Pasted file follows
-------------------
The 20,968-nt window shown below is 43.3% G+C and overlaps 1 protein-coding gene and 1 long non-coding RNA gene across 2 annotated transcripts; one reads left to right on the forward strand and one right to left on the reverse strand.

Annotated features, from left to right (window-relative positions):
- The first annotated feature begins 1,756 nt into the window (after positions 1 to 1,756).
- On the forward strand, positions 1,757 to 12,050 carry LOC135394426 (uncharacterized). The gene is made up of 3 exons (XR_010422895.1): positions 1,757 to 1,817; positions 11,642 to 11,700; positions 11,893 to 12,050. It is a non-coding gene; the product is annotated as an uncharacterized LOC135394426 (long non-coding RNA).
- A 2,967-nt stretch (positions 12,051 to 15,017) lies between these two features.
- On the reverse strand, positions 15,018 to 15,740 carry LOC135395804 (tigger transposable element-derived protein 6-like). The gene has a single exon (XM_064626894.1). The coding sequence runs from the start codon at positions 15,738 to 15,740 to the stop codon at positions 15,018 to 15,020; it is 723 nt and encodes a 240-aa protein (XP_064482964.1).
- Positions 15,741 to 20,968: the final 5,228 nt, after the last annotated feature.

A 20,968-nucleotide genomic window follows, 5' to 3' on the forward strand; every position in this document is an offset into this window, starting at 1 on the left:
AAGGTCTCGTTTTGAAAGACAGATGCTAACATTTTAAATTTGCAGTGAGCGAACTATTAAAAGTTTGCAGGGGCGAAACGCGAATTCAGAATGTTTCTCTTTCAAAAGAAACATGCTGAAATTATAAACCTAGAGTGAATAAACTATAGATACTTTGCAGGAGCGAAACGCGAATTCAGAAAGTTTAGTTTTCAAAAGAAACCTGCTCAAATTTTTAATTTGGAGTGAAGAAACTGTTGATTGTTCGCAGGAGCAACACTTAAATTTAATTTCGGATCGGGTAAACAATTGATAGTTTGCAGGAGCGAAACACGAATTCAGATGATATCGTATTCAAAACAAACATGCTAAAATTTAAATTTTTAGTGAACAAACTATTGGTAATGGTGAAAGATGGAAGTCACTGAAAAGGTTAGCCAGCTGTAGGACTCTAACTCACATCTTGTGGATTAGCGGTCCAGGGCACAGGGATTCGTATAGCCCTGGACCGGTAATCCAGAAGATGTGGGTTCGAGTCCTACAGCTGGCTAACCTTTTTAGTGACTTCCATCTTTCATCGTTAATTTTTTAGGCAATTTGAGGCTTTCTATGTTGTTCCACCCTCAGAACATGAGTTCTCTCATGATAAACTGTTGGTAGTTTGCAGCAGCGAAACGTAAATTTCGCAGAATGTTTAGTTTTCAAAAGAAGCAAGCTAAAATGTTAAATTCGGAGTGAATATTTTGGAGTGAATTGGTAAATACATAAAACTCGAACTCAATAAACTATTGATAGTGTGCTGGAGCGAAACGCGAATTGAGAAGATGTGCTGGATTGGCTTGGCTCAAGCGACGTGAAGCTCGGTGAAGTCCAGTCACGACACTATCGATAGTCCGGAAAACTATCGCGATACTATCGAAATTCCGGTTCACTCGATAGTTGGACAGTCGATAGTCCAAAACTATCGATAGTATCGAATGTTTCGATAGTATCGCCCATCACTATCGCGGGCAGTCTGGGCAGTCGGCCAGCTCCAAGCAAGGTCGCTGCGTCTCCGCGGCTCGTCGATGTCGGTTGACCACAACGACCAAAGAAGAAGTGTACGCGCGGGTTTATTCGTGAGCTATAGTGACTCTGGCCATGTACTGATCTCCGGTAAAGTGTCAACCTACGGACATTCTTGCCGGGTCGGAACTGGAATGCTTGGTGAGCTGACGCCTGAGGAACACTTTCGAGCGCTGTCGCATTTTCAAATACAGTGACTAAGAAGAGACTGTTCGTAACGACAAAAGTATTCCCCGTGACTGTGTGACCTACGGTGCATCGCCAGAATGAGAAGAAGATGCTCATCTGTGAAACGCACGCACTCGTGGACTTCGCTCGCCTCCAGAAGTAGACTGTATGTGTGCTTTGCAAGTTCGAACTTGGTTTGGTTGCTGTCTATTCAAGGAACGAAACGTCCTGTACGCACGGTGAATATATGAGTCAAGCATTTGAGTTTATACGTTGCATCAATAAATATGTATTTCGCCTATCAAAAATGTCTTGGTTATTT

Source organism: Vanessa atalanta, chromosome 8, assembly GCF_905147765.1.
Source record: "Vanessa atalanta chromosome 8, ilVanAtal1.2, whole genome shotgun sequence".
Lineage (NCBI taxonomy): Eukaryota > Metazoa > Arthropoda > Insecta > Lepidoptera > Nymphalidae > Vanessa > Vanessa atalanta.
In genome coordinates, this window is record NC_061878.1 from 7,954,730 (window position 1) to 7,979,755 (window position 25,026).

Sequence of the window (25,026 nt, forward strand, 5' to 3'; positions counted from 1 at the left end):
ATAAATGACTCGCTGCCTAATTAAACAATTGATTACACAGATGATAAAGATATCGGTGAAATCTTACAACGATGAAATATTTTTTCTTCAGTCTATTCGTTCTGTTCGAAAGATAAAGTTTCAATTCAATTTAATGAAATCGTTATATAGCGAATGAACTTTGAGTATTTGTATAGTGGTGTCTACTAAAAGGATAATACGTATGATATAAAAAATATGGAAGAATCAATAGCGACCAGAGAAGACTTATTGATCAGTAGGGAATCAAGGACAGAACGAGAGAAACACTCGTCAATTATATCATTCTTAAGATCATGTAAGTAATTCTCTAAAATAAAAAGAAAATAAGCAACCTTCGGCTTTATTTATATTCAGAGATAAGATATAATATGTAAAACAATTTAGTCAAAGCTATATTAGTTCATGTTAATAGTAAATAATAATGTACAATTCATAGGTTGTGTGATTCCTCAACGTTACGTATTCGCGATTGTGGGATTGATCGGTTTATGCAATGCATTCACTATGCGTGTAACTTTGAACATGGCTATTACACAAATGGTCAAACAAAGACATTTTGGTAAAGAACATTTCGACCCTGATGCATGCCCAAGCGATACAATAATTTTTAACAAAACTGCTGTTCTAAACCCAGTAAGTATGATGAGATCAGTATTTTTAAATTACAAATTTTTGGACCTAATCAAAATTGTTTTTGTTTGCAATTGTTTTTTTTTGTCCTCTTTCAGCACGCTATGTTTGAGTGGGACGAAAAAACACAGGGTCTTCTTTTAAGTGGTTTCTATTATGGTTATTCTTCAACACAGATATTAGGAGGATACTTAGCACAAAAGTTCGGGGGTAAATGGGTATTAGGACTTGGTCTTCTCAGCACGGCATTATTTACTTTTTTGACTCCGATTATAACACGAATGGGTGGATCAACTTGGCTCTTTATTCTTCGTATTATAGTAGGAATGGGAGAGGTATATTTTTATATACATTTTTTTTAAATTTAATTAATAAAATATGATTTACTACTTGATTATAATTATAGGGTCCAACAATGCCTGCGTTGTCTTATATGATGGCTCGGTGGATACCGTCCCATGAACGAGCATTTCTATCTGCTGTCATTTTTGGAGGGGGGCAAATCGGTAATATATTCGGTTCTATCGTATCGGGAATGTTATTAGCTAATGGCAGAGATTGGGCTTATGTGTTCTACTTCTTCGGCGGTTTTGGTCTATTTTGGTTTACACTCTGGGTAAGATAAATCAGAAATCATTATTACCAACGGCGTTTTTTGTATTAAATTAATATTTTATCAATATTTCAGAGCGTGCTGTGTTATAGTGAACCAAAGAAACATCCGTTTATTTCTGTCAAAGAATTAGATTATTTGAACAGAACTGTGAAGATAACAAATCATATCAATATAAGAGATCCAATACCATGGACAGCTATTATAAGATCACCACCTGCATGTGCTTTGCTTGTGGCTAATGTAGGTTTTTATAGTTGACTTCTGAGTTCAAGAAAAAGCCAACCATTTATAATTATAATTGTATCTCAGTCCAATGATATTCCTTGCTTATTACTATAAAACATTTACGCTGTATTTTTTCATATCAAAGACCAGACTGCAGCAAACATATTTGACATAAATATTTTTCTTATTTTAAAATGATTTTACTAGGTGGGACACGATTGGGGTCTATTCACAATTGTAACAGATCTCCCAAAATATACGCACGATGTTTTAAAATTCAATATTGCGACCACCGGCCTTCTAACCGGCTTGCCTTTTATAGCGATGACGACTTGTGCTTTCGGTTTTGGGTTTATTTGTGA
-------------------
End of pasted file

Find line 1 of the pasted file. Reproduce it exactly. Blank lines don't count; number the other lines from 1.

The 20,968-nt window shown below is 43.3% G+C and overlaps 1 protein-coding gene and 1 long non-coding RNA gene across 2 annotated transcripts; one reads left to right on the forward strand and one right to left on the reverse strand.